TIP / If you are making a report to FaCS and revealing information which you believe would be protected by SACP in a criminal case, mark any documents ‘Confidential. This material may be privileged in a criminal trial’ and include a cover letter to notify FaCS that the information is for child protection purposes only, and is not to be produced in a criminal proceeding because SACP still applies.

Story iconCase study: Harry

Harry was charged with child sexual offences. At his trial, his defence lawyer subpoenaed the mother’s (Harry’s girlfriend) counselling records. The subpoena was successfully challenged on the basis that the SACP applied. The court decided that the public interest in maintaining the confidentiality of the records was not outweighed by the need for evidence in the case, which was available from another source. In the care case about whether the child should be removed from the care of the mother the Magistrate was asked to apply s126H Evidence Act which provides that where SACP is upheld in a criminal trial, it attaches to the evidence in a civil proceedings about the same or substantially the same issue. The Magistrate decided that SACP should apply in the care case, because the evidence was not necessary to protect the safety of the child. There was other less intrusive evidence available to the court.

Request for information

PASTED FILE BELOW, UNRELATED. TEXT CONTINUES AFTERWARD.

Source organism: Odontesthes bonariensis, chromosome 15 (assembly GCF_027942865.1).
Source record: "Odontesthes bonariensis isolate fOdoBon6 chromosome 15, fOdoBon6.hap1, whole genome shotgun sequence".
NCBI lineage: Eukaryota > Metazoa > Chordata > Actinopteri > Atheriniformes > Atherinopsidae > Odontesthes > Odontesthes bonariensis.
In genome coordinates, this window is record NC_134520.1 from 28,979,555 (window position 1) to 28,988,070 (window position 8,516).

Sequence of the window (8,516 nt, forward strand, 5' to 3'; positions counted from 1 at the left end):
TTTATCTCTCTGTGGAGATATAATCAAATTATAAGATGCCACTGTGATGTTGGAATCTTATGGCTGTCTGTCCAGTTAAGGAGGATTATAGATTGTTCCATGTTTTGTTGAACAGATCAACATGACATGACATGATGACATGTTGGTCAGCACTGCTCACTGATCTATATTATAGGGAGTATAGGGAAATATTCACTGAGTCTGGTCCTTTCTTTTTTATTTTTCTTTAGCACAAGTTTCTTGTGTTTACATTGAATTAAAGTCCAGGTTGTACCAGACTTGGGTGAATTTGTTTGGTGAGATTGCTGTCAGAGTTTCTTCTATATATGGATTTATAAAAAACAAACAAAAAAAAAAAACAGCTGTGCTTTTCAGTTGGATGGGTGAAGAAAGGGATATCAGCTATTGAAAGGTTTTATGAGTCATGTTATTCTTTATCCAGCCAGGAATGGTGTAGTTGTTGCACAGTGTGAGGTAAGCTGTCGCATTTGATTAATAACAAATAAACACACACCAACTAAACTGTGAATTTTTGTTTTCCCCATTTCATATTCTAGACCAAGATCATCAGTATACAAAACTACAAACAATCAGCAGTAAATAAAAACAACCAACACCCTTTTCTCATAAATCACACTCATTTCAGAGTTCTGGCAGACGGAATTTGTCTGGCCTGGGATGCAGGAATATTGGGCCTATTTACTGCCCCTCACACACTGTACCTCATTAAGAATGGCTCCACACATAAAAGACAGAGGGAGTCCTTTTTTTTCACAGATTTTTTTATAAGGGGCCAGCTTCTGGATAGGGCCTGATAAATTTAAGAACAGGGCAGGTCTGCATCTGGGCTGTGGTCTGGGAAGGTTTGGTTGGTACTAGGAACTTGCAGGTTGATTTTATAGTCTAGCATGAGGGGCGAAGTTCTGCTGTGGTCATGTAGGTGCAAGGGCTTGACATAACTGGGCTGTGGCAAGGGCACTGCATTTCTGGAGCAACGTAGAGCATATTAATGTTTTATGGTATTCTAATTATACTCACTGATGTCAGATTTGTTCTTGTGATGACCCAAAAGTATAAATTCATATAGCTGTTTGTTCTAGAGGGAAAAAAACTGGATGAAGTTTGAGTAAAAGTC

Section 245C Children and Young Persons (Care and Protection) Act 1998 (the ‘Care Act’) (in Chapter 16A) allows information to be exchanged between prescribed bodies. If you receive a request for information from FaCS under Chapter 16A of the Care Act you are not required to provide the information for a range of reasons including that it is ‘not in the public interest’ to provide the information. You must provide reasons in writing for refusing the request. You could refer to the public interest considerations underpinning SACP in your response (see Why would a court override a victim's privacy).

The Care Act provides protection from liability for breach of ethics or defamation for organisations who provide the information, however it must be provided in good faith and with reasonable care.

Direction for information

Section 248 of the Care Act (in chapter 17) allows FaCS to direct a prescribed body to provide information relating to the safety, welfare and well-being of a child. It is an offence under the Care Act to ‘hinder, obstruct, delay …’ , so formal directions should be complied with. Seek legal advice if you are unsure about how to respond.